The pleasure of pain
In life, people say that the only things that are guaranteed are death and taxes. I’d like to add one more thing to this list, and that’s pain. Pain is the one thing that no one wants to experience, but everyday pain floats freely in and out every living being on this planet. We all experience pain in different ways and some pain is worse than others. I think the one I’ve experienced the most and become accustomed to is physical pain. Being an athlete for the better part of 16 years I have dealt with broken bones, surgeries, countless bruises, and scars that show up out of nowhere as if I was fighting demons in my sleep. But I overcame it all. Nothing seemed like it was too much for me, I felt as I could play through any injury and block out the pain that my body felt as I ran out onto the field. For this reason, I thought that I was a “strong” person and someone who had a high pain tolerance. Boy was I wrong, I discovered an entirely new meaning for the word pain when I experienced my first dose of emotional pain. Now sure I’ve dealt with the loss of a family member, and it’s something that should not be downplayed because I still can feel the tightness in my chest when I think about my aunt who died when I was a sophomore in high school. Or seeing the complete distraught of my father who seemed like superman to me at the time, break down crying hysterically of his mother’s grave when I was just ten years old. But none of this would prepare me for the emotional pain that comes from heartbreak. When you relate to someone spiritually, physically, and emotionally in essence they become a part of you. A quick Bible lesson, when God first created Adam, he made him out of the dirt and then created Eve from Adam. That’s why sex is so powerful because it is creating the feeling of two souls becoming one just as Adam was once one soul before God created Eve from him. I hate being a simp, but every human is one when you think about it. We are beings who long for connection with one another, and it doesn’t always have to be relational. We are all searching for like-minded individuals who make us feel like we belong in this fallen world full of chaos and strife. People who encourage us and push us to become our better selves and make us feel like even though we are one of 8 billion people that live on this planet, my life matters, and I can make a difference. That is what life is about.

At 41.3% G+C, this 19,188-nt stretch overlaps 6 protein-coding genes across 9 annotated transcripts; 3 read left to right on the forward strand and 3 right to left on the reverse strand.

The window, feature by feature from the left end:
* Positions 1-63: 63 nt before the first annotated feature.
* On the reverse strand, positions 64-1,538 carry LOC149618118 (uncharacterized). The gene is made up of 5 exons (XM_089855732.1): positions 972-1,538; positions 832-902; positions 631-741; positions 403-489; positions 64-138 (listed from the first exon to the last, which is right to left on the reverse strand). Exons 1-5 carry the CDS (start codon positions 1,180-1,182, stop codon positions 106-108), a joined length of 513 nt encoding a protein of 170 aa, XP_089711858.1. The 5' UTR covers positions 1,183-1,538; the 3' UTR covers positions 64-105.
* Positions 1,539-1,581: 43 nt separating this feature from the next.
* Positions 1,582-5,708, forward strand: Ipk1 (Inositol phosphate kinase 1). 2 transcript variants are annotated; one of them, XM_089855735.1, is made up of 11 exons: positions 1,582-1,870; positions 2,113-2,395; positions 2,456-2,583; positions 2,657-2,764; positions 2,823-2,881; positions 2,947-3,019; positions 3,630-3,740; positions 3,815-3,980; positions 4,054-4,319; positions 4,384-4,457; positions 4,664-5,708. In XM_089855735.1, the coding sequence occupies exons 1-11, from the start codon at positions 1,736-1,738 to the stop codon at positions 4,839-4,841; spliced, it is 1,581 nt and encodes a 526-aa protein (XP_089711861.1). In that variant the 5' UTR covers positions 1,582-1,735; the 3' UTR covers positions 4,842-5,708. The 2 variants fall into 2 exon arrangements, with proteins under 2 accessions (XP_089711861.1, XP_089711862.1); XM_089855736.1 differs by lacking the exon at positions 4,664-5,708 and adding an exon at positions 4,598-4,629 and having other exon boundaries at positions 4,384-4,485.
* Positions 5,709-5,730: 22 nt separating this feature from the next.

But what happens when that person who was your Adam or Eve leaves. You feel incomplete and as if a part of your body that allows you to function daily was removed. I know this feeling firsthand and it fucking sucks. But I write this to say that there is a silver lining in all of this. That there is a pleasure in the pain that we feel day in and day out. I think that the best remedy for pain is hope. And I know that probably sounds like bullshit, but I think so. Hope is what fuels us and keeps us going. Hope for better days to come, hope for a new future and perspective, hope that even without that person we can still be who we always wanted to be. The pleasure of pain is that we always grow from it. Growth is very uncomfortable, and most people do not like it. We are also creatures of comfort and stability, and growth is everything but that. But it is necessary to reach the heights of our deepest desires. In my sophomore year in college, I suffered a terrible foot injury that resulted in major surgery. The steps of recovery go as followed: